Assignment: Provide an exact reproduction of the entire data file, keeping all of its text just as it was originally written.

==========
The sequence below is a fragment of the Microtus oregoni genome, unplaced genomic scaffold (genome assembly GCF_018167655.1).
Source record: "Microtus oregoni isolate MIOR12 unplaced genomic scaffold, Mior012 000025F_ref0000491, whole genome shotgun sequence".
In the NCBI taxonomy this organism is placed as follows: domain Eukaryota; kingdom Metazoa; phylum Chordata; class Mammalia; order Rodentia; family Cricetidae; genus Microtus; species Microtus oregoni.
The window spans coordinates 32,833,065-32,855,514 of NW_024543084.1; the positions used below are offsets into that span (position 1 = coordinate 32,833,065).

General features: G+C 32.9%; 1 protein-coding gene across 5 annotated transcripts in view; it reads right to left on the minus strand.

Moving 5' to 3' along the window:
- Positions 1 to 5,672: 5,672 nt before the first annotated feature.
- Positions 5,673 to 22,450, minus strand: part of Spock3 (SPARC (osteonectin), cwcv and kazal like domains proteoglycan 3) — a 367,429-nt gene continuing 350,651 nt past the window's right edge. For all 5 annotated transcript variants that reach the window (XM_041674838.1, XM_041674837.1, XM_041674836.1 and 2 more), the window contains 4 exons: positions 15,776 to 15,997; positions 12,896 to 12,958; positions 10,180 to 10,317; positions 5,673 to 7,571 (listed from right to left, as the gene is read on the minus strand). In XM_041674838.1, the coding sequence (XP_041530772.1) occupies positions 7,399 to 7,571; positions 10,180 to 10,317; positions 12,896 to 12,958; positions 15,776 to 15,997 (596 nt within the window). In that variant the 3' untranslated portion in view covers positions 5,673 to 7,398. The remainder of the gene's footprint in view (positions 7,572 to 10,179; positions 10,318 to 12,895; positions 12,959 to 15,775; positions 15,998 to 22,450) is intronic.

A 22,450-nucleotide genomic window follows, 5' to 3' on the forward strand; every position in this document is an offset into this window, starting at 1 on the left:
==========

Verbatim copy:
The sequence below is a fragment of the Microtus oregoni genome, unplaced genomic scaffold (genome assembly GCF_018167655.1).
Source record: "Microtus oregoni isolate MIOR12 unplaced genomic scaffold, Mior012 000025F_ref0000491, whole genome shotgun sequence".
In the NCBI taxonomy this organism is placed as follows: domain Eukaryota; kingdom Metazoa; phylum Chordata; class Mammalia; order Rodentia; family Cricetidae; genus Microtus; species Microtus oregoni.
The window spans coordinates 32,833,065-32,855,514 of NW_024543084.1; the positions used below are offsets into that span (position 1 = coordinate 32,833,065).

General features: G+C 32.9%; 1 protein-coding gene across 5 annotated transcripts in view; it reads right to left on the minus strand.

Moving 5' to 3' along the window:
- Positions 1 to 5,672: 5,672 nt before the first annotated feature.
- Positions 5,673 to 22,450, minus strand: part of Spock3 (SPARC (osteonectin), cwcv and kazal like domains proteoglycan 3) — a 367,429-nt gene continuing 350,651 nt past the window's right edge. For all 5 annotated transcript variants that reach the window (XM_041674838.1, XM_041674837.1, XM_041674836.1 and 2 more), the window contains 4 exons: positions 15,776 to 15,997; positions 12,896 to 12,958; positions 10,180 to 10,317; positions 5,673 to 7,571 (listed from right to left, as the gene is read on the minus strand). In XM_041674838.1, the coding sequence (XP_041530772.1) occupies positions 7,399 to 7,571; positions 10,180 to 10,317; positions 12,896 to 12,958; positions 15,776 to 15,997 (596 nt within the window). In that variant the 3' untranslated portion in view covers positions 5,673 to 7,398. The remainder of the gene's footprint in view (positions 7,572 to 10,179; positions 10,318 to 12,895; positions 12,959 to 15,775; positions 15,998 to 22,450) is intronic.

A 22,450-nucleotide genomic window follows, 5' to 3' on the forward strand; every position in this document is an offset into this window, starting at 1 on the left: